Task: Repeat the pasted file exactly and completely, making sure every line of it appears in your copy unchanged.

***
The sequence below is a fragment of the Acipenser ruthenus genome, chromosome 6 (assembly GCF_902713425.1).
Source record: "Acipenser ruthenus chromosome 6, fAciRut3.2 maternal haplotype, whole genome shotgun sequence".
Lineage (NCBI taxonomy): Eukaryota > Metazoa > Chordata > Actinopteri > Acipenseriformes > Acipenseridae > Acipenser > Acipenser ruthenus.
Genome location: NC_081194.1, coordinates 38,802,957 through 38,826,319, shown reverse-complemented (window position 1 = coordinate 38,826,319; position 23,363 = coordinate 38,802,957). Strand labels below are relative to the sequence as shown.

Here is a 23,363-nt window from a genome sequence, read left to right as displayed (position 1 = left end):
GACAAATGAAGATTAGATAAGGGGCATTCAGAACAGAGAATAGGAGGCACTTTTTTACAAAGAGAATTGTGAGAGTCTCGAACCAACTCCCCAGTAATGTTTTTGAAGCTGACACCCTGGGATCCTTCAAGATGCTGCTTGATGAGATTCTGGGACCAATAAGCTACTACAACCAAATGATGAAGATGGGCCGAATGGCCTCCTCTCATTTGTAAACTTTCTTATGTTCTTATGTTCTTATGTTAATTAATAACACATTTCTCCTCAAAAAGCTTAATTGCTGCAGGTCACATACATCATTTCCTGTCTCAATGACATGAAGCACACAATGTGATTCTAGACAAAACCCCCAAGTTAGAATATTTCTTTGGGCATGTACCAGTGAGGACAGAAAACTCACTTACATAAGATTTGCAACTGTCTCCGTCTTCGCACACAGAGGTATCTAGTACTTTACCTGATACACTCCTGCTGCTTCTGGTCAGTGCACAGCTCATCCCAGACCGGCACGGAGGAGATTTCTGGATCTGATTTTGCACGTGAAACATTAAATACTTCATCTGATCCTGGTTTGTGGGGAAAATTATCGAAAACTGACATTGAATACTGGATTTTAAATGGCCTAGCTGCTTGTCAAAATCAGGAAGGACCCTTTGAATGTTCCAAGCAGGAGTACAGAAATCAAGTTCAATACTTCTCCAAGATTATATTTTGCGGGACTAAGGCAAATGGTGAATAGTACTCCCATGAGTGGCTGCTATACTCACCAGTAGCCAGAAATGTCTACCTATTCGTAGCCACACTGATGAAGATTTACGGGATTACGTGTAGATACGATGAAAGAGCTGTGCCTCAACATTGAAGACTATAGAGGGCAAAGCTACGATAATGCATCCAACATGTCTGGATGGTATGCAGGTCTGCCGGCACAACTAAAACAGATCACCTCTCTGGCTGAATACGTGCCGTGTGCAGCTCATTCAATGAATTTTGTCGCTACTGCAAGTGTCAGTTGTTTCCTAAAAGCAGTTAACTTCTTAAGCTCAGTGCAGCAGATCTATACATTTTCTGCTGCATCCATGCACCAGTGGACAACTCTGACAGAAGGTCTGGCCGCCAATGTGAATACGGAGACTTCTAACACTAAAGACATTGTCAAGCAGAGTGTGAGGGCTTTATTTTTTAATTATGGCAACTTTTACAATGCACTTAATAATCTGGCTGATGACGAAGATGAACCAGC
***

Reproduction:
The sequence below is a fragment of the Acipenser ruthenus genome, chromosome 6 (assembly GCF_902713425.1).
Source record: "Acipenser ruthenus chromosome 6, fAciRut3.2 maternal haplotype, whole genome shotgun sequence".
Lineage (NCBI taxonomy): Eukaryota > Metazoa > Chordata > Actinopteri > Acipenseriformes > Acipenseridae > Acipenser > Acipenser ruthenus.
Genome location: NC_081194.1, coordinates 38,802,957 through 38,826,319, shown reverse-complemented (window position 1 = coordinate 38,826,319; position 23,363 = coordinate 38,802,957). Strand labels below are relative to the sequence as shown.

Here is a 23,363-nt window from a genome sequence, read left to right as displayed (position 1 = left end):
GACAAATGAAGATTAGATAAGGGGCATTCAGAACAGAGAATAGGAGGCACTTTTTTACAAAGAGAATTGTGAGAGTCTCGAACCAACTCCCCAGTAATGTTTTTGAAGCTGACACCCTGGGATCCTTCAAGATGCTGCTTGATGAGATTCTGGGACCAATAAGCTACTACAACCAAATGATGAAGATGGGCCGAATGGCCTCCTCTCATTTGTAAACTTTCTTATGTTCTTATGTTCTTATGTTAATTAATAACACATTTCTCCTCAAAAAGCTTAATTGCTGCAGGTCACATACATCATTTCCTGTCTCAATGACATGAAGCACACAATGTGATTCTAGACAAAACCCCCAAGTTAGAATATTTCTTTGGGCATGTACCAGTGAGGACAGAAAACTCACTTACATAAGATTTGCAACTGTCTCCGTCTTCGCACACAGAGGTATCTAGTACTTTACCTGATACACTCCTGCTGCTTCTGGTCAGTGCACAGCTCATCCCAGACCGGCACGGAGGAGATTTCTGGATCTGATTTTGCACGTGAAACATTAAATACTTCATCTGATCCTGGTTTGTGGGGAAAATTATCGAAAACTGACATTGAATACTGGATTTTAAATGGCCTAGCTGCTTGTCAAAATCAGGAAGGACCCTTTGAATGTTCCAAGCAGGAGTACAGAAATCAAGTTCAATACTTCTCCAAGATTATATTTTGCGGGACTAAGGCAAATGGTGAATAGTACTCCCATGAGTGGCTGCTATACTCACCAGTAGCCAGAAATGTCTACCTATTCGTAGCCACACTGATGAAGATTTACGGGATTACGTGTAGATACGATGAAAGAGCTGTGCCTCAACATTGAAGACTATAGAGGGCAAAGCTACGATAATGCATCCAACATGTCTGGATGGTATGCAGGTCTGCCGGCACAACTAAAACAGATCACCTCTCTGGCTGAATACGTGCCGTGTGCAGCTCATTCAATGAATTTTGTCGCTACTGCAAGTGTCAGTTGTTTCCTAAAAGCAGTTAACTTCTTAAGCTCAGTGCAGCAGATCTATACATTTTCTGCTGCATCCATGCACCAGTGGACAACTCTGACAGAAGGTCTGGCCGCCAATGTGAATACGGAGACTTCTAACACTAAAGACATTGTCAAGCAGAGTGTGAGGGCTTTATTTTTTAATTATGGCAACTTTTACAATGCACTTAATAATCTGGCTGATGACGAAGATGAACCAGC